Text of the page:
The code for doing that is very simple and it is presented below:

`plotGoogleMaps(Borough,zcol="Intensity",filename="Crimes_Boroughs.html",layerName="Number of Crimes", fillOpacity=0.4,strokeWeight=0,mapTypeId="ROADMAP")`

I decided to plot the polygons on top of the roadmap and not on top of the satellite image, which is the default for the function. Thus I added the option mapTypeId="ROADMAP".
The result is the map shown below and at this link: Crimes on GoogleMaps In the post Interactive Maps for the Web in R I received a comment from Gerardo Celis, whom I thank for it, telling me that now in R is also available the package leafletR, that allows us to create interactive maps based on Leaflet. So for this new experiment I decided to try it out!

I started from the sample of code presented here: https://github.com/chgrl/leafletR and I adapted with very few changes to my data.
The function leaflet does not work directly with Spatial data, we first need to transform them into GeoJSON with another function in leafletR:

`Borough.Leaflet <- toGeoJSON(Borough)`

Extremely simple!!

Now we need to set the style to use for plotting the polygons using the function styleGrad, which is used to create a list of colors based on a particular attribute:

`map.style <- styleGrad(pro="Intensity",breaks=seq(min(Borough\$Intensity),max(Borough\$Intensity)+15,by=20),style.val=cm.colors(10),leg="Number of Crimes", fill.alpha=0.4, lwd=0)`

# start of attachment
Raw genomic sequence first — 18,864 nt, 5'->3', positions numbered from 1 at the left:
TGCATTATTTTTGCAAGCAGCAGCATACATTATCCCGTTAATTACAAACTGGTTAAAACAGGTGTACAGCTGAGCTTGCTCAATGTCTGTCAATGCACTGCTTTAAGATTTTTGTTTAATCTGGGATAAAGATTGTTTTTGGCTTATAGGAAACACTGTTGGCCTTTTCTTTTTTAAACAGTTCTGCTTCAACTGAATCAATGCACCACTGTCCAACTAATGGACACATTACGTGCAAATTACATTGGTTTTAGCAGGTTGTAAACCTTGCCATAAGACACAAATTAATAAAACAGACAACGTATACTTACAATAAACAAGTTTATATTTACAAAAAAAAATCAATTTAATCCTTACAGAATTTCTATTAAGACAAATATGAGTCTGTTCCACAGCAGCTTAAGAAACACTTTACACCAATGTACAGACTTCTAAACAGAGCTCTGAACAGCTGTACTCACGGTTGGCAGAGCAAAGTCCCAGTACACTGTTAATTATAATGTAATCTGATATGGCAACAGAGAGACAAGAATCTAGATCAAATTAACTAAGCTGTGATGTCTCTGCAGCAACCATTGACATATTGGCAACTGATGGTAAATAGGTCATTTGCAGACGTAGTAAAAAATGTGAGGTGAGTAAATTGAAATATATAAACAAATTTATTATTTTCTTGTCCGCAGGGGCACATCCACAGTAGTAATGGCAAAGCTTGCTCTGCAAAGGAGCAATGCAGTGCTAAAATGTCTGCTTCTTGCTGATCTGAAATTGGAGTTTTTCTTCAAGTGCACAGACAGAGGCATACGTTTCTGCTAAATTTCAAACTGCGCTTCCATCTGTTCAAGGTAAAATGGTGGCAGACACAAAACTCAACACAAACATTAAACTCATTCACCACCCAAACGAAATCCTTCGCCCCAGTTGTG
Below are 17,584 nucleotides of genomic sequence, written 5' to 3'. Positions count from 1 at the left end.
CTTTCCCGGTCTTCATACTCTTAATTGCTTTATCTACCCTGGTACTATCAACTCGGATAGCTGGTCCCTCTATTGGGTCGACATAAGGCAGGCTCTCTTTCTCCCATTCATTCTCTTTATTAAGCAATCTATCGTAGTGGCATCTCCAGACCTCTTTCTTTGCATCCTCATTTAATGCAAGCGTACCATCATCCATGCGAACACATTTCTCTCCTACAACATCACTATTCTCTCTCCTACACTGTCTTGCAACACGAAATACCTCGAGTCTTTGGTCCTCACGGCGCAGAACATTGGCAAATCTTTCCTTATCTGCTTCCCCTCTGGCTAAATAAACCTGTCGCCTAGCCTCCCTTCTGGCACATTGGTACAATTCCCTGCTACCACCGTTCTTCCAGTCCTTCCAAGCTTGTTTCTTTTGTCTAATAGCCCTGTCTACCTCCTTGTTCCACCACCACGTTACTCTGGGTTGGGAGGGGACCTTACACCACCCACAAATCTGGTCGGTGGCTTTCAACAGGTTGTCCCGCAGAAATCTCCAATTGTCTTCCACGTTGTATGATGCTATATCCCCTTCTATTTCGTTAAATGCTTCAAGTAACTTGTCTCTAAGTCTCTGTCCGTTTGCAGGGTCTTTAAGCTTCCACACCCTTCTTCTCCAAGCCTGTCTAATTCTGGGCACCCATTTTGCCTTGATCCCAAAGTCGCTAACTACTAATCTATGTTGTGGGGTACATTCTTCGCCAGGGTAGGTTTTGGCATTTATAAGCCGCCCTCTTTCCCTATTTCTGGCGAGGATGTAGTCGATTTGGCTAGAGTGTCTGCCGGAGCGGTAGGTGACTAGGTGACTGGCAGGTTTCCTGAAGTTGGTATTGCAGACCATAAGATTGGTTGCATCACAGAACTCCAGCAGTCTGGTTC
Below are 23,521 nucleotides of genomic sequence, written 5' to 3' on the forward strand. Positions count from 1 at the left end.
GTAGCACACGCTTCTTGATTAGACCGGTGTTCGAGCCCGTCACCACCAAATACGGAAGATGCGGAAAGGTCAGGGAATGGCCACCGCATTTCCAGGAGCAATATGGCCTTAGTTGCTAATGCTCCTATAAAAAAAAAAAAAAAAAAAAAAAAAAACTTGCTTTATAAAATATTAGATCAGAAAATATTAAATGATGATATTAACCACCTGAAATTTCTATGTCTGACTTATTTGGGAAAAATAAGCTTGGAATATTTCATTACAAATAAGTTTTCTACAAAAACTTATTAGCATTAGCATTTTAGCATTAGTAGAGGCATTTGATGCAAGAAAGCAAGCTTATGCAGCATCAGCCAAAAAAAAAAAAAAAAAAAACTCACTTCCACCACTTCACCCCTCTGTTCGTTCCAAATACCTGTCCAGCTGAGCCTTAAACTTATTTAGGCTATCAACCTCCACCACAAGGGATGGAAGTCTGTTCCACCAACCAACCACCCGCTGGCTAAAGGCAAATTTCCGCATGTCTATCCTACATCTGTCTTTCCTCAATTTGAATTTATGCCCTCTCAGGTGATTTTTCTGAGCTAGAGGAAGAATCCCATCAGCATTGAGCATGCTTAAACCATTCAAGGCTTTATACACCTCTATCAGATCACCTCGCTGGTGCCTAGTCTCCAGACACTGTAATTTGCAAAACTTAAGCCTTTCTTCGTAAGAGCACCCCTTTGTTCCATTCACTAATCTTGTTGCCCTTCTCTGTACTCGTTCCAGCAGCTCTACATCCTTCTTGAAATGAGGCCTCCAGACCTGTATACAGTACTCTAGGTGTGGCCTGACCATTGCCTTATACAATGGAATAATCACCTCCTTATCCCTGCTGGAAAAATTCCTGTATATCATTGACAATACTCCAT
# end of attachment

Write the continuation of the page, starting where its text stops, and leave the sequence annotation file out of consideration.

In this function we need to set several options:
pro = is the name of the attribute (as the column name) to use for setting the colors
breaks = this option is used to create the ranges of values for each colors. In this case, as in the example, I just created a sequence of values from the minimum to the maximum. As you can see from the code I added 15 to the maximum value. This is because the number of breaks needs to have 1 more element compared to the number of colors. For example, if we set 10 breaks we would need to set 9 colors. For this reason if the sequence of breaks ends before the maximum, the polygons with the maximum number of crimes would be presented in grey.
This is important!!

style.val = this option takes the color scale to be used to present the polygons. We can select among one of the default scales or we can create a new one with the function color.scale in the package plotrix, which I already discussed here: Downloading and Visualizing Seismic Events from USGS

leg = this is simply the title of the legend
fill.alpha = is the opacity of the colors in the map (ranges from 0 to 1, where 1 is the maximum)
lwd =  is the width of the line between polygons

After we set the style we can simply call the function leaflet to create the map:

`leaflet(Borough.Leaflet,popup=c("name","Intensity","Intensity.Area"),style=map.style)`

In this function we need to input the name of the GeoJSON object we created before, the style of the map and the names of the columns to use for the popups.